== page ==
Pip, Squeak and Wilfred
These are the main medals issued after World War 1 with a description of who was entitled to them.
The 1914–15 Star was a campaign medal of the British Empire awarded for service in World War 1. It was issued to officers and men of British and Imperial forces who served in any theatre of the War between 5 August 1914 and 31 December 1915 (other than those who had already qualified for the 1914 Star).
Recipients of this medal also received the British War Medal and Victory Medal – it was never awarded on it's own. These three medals were sometimes irreverently referred to as Pip, Squeak and Wilfred with Pip representing either this medal or the 1914 Star; Squeak represented the British War Medal; and Wilfred represented the Victory Medal.
The 1914 Star (colloquially known as the Mons Star) was a British Empire campaign medal for service in World War 1.
The 1914 Star was issued to officers and men of British forces who served in France or Belgium between 5 August and midnight 22/23 November 1914. The former date is the day after Britain's declaration of war against the Central Powers, and the closing date marks the end of the First Battle of Ypres.
The majority of recipients were officers and men of the pre-war British army, specifically the British Expeditionary Force (the Old Contemptibles), who landed in France soon after the outbreak of the War and who took part in the retreat from Mons (hence the nickname 'Mons Star').
A very similar medal, the 1914-15 Star, was also issued, but no person could receive both awards.
BRITISH WAR MEDAL
The British War Medal was a campaign medal of the British Empire, for service in World War 1. The medal was issued to officers and men of British and Imperial forces who had rendered service between 5 August 1914 and 11 November 1918.
Officers and men of the Army (including colonial and dominin forces) were required to have either entered an active theatre of war, or left the United Kingdom for service overseas, between 5 August 1914 and 11 November 1918, and completed 28 days mobilised service. The medal was automatically awarded in the event of death on active service before the completion of this period. The same criteria were applied for eligibility for staff of officially recognised non-military hospitals, such as those run by the Red Cross, and members of the women's auxiliary forces.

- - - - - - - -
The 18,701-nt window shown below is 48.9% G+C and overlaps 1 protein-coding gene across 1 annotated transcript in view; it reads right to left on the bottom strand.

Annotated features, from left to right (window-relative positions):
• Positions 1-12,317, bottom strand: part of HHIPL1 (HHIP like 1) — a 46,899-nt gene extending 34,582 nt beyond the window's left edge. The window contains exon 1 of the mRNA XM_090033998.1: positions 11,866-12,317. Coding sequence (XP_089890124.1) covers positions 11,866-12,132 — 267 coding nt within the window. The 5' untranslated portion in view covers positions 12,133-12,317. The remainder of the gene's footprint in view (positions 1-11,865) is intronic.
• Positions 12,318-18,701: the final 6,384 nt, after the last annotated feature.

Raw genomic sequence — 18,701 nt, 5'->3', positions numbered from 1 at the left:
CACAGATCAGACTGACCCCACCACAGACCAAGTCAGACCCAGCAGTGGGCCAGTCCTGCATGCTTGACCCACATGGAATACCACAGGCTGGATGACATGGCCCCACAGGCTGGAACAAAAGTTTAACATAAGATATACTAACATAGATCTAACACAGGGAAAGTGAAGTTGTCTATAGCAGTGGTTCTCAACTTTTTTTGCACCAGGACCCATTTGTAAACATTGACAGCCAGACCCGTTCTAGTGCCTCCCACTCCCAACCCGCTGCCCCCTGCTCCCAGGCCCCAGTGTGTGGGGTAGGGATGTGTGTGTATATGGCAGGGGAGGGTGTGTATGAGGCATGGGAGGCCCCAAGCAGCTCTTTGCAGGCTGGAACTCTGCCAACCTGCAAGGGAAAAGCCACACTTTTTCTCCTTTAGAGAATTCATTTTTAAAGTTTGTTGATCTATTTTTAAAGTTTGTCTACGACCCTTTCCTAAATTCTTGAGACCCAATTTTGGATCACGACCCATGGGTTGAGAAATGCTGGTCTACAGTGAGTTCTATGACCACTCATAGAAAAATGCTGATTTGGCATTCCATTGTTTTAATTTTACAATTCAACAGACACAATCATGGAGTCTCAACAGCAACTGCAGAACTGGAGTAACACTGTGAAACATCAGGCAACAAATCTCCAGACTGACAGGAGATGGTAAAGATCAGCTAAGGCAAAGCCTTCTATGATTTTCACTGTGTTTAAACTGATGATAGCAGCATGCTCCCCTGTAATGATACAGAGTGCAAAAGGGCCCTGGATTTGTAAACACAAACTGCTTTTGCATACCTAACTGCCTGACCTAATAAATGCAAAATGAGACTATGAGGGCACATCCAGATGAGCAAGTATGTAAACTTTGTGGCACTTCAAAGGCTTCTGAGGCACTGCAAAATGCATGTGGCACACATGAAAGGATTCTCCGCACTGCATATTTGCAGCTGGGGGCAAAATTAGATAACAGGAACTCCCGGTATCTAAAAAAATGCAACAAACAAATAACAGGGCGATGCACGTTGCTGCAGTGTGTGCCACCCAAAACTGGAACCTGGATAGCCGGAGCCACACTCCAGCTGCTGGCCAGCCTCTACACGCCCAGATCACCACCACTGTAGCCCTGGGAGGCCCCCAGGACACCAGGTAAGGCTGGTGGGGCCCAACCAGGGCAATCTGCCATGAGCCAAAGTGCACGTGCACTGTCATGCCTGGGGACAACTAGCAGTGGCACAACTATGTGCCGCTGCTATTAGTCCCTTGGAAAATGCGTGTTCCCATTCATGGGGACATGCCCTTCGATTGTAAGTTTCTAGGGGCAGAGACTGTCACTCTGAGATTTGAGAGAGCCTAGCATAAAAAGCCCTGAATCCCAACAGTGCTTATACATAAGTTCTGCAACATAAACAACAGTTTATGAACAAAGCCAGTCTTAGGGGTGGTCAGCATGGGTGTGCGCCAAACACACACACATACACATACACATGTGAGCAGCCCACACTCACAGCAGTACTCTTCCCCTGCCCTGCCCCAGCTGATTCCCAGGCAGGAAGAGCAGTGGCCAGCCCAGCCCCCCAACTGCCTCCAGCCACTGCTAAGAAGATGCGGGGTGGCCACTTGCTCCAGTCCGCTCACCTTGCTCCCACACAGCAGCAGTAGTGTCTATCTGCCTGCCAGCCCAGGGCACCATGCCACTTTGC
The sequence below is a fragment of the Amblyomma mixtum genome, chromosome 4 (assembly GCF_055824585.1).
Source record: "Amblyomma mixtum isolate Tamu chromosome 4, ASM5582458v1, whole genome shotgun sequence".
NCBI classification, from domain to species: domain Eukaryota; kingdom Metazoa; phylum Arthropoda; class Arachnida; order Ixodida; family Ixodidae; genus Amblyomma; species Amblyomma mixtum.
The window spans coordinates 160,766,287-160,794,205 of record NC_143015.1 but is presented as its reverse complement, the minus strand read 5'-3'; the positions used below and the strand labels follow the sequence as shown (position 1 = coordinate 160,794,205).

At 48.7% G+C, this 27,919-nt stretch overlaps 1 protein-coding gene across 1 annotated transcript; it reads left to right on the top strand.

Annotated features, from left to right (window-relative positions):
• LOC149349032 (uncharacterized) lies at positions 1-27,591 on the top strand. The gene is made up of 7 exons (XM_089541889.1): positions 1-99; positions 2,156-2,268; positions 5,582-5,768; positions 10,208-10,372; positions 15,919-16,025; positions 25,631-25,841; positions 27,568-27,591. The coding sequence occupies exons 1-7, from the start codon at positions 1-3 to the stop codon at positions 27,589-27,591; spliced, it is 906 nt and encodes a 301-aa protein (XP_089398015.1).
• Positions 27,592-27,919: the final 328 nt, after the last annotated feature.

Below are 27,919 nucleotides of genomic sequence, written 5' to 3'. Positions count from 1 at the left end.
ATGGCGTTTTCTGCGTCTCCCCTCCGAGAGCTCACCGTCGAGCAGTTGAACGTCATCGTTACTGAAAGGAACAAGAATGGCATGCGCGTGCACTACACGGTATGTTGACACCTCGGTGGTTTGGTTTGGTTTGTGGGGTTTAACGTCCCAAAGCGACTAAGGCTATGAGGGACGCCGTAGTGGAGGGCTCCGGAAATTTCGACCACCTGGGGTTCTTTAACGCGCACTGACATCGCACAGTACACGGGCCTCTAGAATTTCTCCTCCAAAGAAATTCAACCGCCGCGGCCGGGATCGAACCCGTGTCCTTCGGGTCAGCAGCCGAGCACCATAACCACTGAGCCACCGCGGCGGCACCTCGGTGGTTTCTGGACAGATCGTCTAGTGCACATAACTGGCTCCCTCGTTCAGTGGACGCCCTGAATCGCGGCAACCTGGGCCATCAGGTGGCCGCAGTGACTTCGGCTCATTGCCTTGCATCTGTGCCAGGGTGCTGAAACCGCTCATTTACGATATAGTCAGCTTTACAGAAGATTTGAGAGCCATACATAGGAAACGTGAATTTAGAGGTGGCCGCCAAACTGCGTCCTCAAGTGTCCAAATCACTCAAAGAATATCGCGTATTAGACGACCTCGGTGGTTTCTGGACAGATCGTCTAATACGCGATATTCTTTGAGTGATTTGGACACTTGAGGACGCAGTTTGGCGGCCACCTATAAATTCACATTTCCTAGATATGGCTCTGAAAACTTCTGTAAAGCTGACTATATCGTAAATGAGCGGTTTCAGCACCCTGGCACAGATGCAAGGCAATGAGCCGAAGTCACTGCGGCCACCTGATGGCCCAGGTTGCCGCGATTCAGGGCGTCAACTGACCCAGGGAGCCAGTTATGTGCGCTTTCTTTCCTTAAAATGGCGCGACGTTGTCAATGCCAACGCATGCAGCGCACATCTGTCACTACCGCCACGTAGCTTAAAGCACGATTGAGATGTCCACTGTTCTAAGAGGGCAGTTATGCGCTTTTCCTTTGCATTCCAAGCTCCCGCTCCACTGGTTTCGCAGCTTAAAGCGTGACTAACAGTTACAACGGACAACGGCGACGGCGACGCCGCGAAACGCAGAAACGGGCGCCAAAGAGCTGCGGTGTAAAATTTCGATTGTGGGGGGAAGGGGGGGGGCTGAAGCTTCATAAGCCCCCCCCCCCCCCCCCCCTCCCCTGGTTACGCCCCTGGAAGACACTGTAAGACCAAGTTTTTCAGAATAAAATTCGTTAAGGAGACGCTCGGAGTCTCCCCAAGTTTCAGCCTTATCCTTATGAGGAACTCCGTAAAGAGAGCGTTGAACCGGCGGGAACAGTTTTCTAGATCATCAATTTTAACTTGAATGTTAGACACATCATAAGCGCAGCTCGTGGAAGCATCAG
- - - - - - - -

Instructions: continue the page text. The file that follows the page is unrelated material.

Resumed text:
The Victory Medal (also called the Inter-Allied Victory Medal) is a United Kingdom campaign medal. The basic design and ribbon was also adopted by Belgium, Brazil, Cuba, Czechoslovakia, France, Greece, Italy, Japan, Portugal, Romania, Siam, Union of South Africa and the USA in accordance with the decision of the Inter-Allied Peace Conference at Versailles (a Winged Victory). A particular form of this historic Greek monument was chosen by each nation, except the nations in the Far East who issued the medal but with a different design. The dates of the war were in every case 1914 to 1918, except that of the British Empire, which gave the dates as illustrated (1914 to 1919).
The medal was issued to all those who received the 1914 Star or the 1914-15 Star, and to most of those who were awarded the British War Medal - it was never awarded singly.
To qualify for the Victory medal one had to be mobilised in any service and have entered a theatre of war between 5 August 1914 and 11 November 1918. Women qualified for this and the other two medals, for service in nursing homes and other auxiliary forces.
Source : Photo's and majority of text from Wikipedia.
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